Joe Jonas's Alleged Daily Wellness Regimen Makes Absolutely Zero Sense

A recent GQ profile of 31-year-old singer Joe Jonas begins with the line: “This time last year, Joe Jonas tells me, the pandemic forced him into a much calmer way of life.” It’s hard to imagine what the cadence of Jonas’s days looked like before quarantine, because his current rhythm, as detailed throughout the article, is deeply puzzling.

The highlights:

  • While still waking up — brushing his teeth, fixing pour-over coffee — Jonas makes time for a meditation on Headspace, an Italian lesson on Duolingo and NPR’s Up First
  • He has a mobile gym in his Tesla, intended to keep his body moving, “instead of just sitting around and playing on his phone or watching a movie when he has downtime”
  • He has two incredibly specific Tanqueray Sevilla Orange cocktails every night, usually “as a gin and tonic with a small orange wedge”

There’s more, but you get the idea. We’re going to go out on a limb and guess that none of these things have ever happened on the same day, if at all. That isn’t meant as a slight towards Jonas, but a gentle reminder to readers that “celebrity routine” profiles are fraught with idealistic (if not downright ridiculous) mornings and afternoons, and generally light on editorial integrity.

For instance, those cocktails. It’s unlikely that Jonas, who reports waking up at 7 a.m. and follows a rigorous training schedule — PT sessions, Peloton, high-cardio boxing, time in the sauna — is drinking two sugary cocktails each evening before dinner. That’s a veritable migraine machine. It’s nice to think that he could pull that lifestyle off, but over time, “perfect summer vibe” or not, consistent alcohol consumption is debilitating. It can sabotage even an unambitious workout plan. And this guy’s trying to sneak extra workouts in the back of his car.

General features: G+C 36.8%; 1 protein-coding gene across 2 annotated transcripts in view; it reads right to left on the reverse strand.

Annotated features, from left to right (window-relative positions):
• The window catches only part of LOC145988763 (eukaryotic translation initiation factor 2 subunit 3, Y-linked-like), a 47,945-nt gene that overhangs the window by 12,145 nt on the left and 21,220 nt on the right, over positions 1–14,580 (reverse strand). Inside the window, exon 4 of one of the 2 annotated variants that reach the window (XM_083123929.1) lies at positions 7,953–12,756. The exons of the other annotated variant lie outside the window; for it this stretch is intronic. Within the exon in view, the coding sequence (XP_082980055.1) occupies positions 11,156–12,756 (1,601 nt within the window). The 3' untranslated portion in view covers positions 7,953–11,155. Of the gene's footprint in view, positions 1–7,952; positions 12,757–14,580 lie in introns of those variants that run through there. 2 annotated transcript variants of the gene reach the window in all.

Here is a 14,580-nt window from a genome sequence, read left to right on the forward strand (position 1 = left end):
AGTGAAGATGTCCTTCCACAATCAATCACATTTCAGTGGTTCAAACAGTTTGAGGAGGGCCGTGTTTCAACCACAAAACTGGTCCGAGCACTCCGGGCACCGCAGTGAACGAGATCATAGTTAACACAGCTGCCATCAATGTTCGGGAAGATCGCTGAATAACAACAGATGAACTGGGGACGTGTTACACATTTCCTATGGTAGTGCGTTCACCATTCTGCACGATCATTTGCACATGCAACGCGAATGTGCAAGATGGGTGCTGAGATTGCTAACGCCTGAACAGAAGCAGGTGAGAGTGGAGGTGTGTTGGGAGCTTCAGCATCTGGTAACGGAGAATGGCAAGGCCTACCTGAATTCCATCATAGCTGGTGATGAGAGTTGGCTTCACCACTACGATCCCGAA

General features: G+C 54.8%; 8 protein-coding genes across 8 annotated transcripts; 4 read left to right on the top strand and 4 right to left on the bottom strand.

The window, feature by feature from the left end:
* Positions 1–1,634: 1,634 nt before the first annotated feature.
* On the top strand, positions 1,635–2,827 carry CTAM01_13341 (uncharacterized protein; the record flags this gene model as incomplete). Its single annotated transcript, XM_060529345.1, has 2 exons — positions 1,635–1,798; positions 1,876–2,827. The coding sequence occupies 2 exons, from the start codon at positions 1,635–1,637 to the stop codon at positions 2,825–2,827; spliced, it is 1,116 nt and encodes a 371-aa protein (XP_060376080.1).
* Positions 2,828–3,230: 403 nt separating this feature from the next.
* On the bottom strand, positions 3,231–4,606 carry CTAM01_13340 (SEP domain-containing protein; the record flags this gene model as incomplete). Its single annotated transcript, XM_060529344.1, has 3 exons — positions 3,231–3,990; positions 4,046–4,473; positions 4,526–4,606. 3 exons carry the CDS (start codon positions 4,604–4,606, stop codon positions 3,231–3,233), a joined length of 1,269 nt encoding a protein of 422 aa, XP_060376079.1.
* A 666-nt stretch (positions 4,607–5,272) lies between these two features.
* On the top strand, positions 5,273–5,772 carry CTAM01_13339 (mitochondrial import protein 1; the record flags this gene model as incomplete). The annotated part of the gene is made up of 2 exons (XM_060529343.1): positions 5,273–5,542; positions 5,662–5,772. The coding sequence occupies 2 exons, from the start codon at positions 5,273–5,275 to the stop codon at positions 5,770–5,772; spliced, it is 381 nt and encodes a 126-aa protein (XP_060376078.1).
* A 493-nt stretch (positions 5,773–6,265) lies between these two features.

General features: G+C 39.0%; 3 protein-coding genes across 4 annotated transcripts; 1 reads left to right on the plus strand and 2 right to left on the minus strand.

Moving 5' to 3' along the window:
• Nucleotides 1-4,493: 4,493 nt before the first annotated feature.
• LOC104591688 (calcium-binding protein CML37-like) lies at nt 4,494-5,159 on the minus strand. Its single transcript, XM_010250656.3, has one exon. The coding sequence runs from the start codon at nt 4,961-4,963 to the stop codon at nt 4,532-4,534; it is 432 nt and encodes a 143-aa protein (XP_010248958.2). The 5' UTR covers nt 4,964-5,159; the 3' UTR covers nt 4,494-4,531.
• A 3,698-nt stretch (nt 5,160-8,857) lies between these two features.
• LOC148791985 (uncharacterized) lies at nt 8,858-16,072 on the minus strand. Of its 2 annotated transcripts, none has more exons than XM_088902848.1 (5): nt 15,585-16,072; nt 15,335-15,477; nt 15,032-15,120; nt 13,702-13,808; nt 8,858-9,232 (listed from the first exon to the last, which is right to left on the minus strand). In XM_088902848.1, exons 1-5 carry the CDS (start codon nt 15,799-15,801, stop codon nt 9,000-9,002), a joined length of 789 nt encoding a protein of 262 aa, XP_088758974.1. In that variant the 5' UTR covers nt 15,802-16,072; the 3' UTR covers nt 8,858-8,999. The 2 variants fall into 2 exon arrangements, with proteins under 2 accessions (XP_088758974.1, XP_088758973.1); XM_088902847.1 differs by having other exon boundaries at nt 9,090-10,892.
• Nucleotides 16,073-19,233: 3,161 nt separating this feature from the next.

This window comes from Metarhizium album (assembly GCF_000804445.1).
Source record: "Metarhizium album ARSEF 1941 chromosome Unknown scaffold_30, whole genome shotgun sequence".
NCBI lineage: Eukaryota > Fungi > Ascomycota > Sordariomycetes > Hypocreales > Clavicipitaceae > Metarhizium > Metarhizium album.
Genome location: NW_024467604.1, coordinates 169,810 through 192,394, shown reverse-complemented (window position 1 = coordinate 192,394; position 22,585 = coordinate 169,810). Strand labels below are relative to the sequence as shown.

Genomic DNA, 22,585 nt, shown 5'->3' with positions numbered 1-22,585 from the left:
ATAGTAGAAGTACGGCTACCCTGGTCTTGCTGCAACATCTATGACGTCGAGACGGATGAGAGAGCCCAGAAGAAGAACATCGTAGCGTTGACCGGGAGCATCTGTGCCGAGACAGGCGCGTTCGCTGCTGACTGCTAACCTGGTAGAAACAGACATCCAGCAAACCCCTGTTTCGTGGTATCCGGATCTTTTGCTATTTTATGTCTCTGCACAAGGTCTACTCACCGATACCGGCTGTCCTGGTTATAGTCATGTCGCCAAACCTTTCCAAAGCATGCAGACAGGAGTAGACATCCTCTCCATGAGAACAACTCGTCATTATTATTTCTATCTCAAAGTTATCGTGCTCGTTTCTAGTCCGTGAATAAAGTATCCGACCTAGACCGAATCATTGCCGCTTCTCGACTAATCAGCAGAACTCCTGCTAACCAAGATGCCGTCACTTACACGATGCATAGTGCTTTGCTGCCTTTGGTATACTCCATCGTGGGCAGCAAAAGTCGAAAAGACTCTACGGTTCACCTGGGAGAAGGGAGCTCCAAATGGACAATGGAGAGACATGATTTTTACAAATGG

There are some redeeming tidbits in this piece. Jonas says he’s on a group chat with a few friends, and every morning, each person writes a short list of things they’re grateful for that day. He also details a weakness for dark chocolate. This is the angle celebrity profilers should lean into more, not just the shock-and-awe headline habits of a humble New Jersey lad gone full Hollywood. A great example? The candidness from Zac Efron a couple years ago, when, reflecting on his Baywatch abs, he rued the punishing diet and cruel mental discipline it took to get there.

In the short term, realism may not sell more cocktails or subscriptions to meditation apps, but it will help a fanbase of 12.7 million people understand that you don’t have to have a perfect day in order to have a good day.

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